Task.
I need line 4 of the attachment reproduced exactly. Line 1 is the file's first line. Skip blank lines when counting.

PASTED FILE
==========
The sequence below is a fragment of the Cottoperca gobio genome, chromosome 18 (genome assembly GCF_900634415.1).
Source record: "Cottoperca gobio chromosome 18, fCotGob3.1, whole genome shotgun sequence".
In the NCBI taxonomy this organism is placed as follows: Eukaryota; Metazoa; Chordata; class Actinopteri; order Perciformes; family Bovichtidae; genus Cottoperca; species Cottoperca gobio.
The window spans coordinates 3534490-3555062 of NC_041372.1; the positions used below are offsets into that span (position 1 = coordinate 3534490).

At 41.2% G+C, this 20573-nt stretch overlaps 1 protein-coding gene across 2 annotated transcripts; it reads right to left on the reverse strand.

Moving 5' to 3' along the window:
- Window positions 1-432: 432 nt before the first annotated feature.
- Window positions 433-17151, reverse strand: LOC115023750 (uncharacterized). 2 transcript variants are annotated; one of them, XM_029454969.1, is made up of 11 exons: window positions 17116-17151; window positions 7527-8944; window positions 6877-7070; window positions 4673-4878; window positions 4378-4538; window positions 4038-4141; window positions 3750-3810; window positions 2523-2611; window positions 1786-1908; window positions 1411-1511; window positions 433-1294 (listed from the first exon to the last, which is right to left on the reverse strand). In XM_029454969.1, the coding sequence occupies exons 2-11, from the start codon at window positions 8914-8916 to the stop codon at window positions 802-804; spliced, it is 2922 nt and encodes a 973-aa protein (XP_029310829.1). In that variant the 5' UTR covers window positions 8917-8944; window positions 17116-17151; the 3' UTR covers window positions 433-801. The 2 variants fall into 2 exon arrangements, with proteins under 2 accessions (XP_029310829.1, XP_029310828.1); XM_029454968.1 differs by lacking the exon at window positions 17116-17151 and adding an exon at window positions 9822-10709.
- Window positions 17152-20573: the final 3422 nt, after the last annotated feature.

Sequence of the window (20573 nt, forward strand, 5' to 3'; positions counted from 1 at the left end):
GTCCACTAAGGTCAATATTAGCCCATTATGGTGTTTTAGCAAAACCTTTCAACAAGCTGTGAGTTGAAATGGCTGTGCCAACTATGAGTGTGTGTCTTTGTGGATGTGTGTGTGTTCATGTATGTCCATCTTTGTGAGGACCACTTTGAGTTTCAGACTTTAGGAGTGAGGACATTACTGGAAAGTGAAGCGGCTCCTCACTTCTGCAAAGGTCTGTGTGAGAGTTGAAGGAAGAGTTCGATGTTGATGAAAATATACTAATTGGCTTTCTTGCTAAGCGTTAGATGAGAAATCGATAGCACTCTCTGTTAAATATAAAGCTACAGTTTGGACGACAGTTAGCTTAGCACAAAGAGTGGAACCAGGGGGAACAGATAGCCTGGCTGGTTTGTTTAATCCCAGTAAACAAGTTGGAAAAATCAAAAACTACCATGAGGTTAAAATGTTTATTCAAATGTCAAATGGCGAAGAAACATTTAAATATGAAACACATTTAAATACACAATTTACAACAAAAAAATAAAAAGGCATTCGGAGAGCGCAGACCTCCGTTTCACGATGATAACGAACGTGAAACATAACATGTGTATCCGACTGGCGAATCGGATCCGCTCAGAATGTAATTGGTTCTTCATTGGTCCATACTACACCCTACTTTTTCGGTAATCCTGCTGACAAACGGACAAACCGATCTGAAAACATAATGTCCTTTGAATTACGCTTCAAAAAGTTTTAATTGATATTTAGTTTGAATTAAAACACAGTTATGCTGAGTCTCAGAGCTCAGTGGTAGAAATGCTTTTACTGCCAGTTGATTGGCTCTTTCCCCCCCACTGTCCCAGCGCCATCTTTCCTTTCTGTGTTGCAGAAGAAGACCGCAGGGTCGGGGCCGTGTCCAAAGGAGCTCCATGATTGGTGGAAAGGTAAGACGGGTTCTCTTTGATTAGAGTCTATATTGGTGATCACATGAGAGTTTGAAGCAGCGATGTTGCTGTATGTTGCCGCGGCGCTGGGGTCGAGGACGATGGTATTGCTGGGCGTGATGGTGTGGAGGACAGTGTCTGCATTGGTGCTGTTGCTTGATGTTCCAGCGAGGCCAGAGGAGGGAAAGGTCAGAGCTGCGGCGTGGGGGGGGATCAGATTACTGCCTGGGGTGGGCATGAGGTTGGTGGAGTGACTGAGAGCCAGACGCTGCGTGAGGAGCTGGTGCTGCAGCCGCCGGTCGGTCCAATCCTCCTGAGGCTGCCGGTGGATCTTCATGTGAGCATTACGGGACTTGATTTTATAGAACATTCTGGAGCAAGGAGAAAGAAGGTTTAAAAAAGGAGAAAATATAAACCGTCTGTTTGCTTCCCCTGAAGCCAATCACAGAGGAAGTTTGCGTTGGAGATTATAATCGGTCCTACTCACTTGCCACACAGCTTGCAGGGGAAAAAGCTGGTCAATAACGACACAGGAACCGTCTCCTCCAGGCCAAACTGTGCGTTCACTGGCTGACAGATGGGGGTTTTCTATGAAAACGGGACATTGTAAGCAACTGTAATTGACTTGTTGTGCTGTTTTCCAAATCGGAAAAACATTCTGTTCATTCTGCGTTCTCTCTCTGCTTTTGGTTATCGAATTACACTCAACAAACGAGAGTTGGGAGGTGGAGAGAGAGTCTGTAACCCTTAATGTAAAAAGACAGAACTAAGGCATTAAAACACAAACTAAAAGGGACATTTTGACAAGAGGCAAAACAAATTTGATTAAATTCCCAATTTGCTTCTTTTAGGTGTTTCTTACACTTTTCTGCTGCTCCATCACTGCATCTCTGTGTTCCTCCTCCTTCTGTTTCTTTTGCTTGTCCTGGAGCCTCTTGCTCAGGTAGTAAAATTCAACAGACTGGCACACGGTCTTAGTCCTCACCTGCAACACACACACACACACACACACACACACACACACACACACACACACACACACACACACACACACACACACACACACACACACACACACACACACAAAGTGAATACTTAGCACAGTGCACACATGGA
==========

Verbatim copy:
The window spans coordinates 3534490-3555062 of NC_041372.1; the positions used below are offsets into that span (position 1 = coordinate 3534490).